Week Off: Microsoft, in a unique initiative in Japan, has started giving employees three days a week off. This increased the company’s sales and also reduced costs.
Tokyo: US company Microsoft has taken a new initiative by giving its employees three days a week off in Japan. In Japan, where employees are overburdened with workload, the company has also achieved cost reduction by increasing sales by giving employees three days a week.
Microsoft Japan has started giving its work force three days a week as an experiment. After this move, the company found that four days a week work and other improvements not only increased its sales but also helped in reducing costs. In August, the Japan unit of the US information technology company gave leave to its employees three days a week, that is, Friday. This special leave was granted to all 2,300 full-time employees.
At the same time, the company encouraged a maximum time limit of 30 minutes of meetings and ‘online chat’ rather than face-to-face interaction. According to Microsoft Japan, the number of participants in meetings was fixed at five and employees were sent online instead of email. Discussion encouraged.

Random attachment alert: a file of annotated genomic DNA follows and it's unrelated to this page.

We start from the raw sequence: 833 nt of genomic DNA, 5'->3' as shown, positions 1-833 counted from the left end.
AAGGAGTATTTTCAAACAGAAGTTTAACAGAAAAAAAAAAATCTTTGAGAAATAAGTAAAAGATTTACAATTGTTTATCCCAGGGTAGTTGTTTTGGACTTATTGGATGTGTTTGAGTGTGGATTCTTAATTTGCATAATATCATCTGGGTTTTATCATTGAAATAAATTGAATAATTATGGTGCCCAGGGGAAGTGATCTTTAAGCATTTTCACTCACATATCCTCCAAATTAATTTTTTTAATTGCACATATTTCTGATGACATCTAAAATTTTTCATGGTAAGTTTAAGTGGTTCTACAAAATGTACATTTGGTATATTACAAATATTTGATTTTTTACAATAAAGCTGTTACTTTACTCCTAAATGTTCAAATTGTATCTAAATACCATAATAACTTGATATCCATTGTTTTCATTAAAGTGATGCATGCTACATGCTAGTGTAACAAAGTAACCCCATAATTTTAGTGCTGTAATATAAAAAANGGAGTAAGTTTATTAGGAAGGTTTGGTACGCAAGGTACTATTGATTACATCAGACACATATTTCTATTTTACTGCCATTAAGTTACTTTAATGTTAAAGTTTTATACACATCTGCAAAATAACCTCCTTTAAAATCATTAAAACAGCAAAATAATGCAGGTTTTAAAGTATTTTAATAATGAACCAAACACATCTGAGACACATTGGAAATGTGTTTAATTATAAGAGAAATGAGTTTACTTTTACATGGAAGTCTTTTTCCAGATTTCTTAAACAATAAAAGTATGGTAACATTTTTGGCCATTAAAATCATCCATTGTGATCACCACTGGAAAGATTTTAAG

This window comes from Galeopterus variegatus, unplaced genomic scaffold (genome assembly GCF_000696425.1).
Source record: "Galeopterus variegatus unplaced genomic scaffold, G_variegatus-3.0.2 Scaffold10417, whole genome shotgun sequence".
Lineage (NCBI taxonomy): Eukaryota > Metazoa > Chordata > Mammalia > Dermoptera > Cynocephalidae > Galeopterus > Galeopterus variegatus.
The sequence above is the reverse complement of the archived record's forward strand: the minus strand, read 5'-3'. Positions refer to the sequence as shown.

These steps of the company resulted in positive results. This increased sales per employee in August by almost 40 percent over the same month of the previous year. Power consumption decreased by a quarter and paper usage by half. According to Microsoft Japan, this use suggests that employees prefer different modes of work and that widespread use of this model can increase efficiency.
The company plans to launch a similar program in the winter season but will not offer special holidays. This will encourage employees to use existing holidays. The Government of Japan is promoting flexible working methods for employees struggling with work pressure.
This includes allowing different working periods and less busy hours, etc. This effort of the company is part of that. The aim of these efforts is to relieve the workload of the employees and encourage the couple to have children to deal with the problem of the ever-decreasing population.